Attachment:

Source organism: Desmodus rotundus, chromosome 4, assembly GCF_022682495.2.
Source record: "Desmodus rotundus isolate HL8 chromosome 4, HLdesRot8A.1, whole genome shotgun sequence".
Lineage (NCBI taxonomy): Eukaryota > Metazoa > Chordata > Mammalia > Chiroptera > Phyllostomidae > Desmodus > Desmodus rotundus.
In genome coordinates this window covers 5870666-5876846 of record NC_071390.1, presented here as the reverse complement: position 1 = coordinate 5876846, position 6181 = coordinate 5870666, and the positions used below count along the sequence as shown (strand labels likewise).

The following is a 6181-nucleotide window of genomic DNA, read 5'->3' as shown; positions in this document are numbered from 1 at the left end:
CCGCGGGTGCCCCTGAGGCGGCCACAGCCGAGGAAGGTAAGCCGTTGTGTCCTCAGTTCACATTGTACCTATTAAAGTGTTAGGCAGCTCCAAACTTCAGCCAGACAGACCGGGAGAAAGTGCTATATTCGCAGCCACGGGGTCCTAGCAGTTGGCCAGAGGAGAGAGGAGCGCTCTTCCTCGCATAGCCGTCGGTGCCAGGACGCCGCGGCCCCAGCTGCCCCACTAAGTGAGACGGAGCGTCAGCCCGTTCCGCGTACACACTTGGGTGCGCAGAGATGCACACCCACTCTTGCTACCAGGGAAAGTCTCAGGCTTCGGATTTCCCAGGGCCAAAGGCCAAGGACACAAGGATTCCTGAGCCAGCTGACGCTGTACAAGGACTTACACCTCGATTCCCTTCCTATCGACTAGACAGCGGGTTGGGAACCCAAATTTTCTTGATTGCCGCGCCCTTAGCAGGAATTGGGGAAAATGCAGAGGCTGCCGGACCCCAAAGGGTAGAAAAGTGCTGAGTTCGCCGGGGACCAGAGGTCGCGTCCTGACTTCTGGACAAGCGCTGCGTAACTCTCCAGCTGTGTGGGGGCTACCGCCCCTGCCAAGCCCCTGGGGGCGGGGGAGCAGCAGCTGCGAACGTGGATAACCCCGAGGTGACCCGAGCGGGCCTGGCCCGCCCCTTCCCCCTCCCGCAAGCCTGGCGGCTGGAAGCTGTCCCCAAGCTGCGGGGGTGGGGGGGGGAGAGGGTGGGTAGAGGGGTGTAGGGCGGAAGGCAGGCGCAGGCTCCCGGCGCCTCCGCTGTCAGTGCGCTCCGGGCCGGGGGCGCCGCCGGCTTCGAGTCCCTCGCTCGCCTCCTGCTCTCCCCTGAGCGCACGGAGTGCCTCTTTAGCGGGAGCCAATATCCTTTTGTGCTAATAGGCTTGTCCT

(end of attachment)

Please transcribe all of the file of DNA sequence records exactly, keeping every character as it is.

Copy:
Source organism: Desmodus rotundus, chromosome 4, assembly GCF_022682495.2.
Source record: "Desmodus rotundus isolate HL8 chromosome 4, HLdesRot8A.1, whole genome shotgun sequence".
Lineage (NCBI taxonomy): Eukaryota > Metazoa > Chordata > Mammalia > Chiroptera > Phyllostomidae > Desmodus > Desmodus rotundus.
In genome coordinates this window covers 5870666-5876846 of record NC_071390.1, presented here as the reverse complement: position 1 = coordinate 5876846, position 6181 = coordinate 5870666, and the positions used below count along the sequence as shown (strand labels likewise).

The following is a 6181-nucleotide window of genomic DNA, read 5'->3' as shown; positions in this document are numbered from 1 at the left end:
CCGCGGGTGCCCCTGAGGCGGCCACAGCCGAGGAAGGTAAGCCGTTGTGTCCTCAGTTCACATTGTACCTATTAAAGTGTTAGGCAGCTCCAAACTTCAGCCAGACAGACCGGGAGAAAGTGCTATATTCGCAGCCACGGGGTCCTAGCAGTTGGCCAGAGGAGAGAGGAGCGCTCTTCCTCGCATAGCCGTCGGTGCCAGGACGCCGCGGCCCCAGCTGCCCCACTAAGTGAGACGGAGCGTCAGCCCGTTCCGCGTACACACTTGGGTGCGCAGAGATGCACACCCACTCTTGCTACCAGGGAAAGTCTCAGGCTTCGGATTTCCCAGGGCCAAAGGCCAAGGACACAAGGATTCCTGAGCCAGCTGACGCTGTACAAGGACTTACACCTCGATTCCCTTCCTATCGACTAGACAGCGGGTTGGGAACCCAAATTTTCTTGATTGCCGCGCCCTTAGCAGGAATTGGGGAAAATGCAGAGGCTGCCGGACCCCAAAGGGTAGAAAAGTGCTGAGTTCGCCGGGGACCAGAGGTCGCGTCCTGACTTCTGGACAAGCGCTGCGTAACTCTCCAGCTGTGTGGGGGCTACCGCCCCTGCCAAGCCCCTGGGGGCGGGGGAGCAGCAGCTGCGAACGTGGATAACCCCGAGGTGACCCGAGCGGGCCTGGCCCGCCCCTTCCCCCTCCCGCAAGCCTGGCGGCTGGAAGCTGTCCCCAAGCTGCGGGGGTGGGGGGGGGAGAGGGTGGGTAGAGGGGTGTAGGGCGGAAGGCAGGCGCAGGCTCCCGGCGCCTCCGCTGTCAGTGCGCTCCGGGCCGGGGGCGCCGCCGGCTTCGAGTCCCTCGCTCGCCTCCTGCTCTCCCCTGAGCGCACGGAGTGCCTCTTTAGCGGGAGCCAATATCCTTTTGTGCTAATAGGCTTGTCCT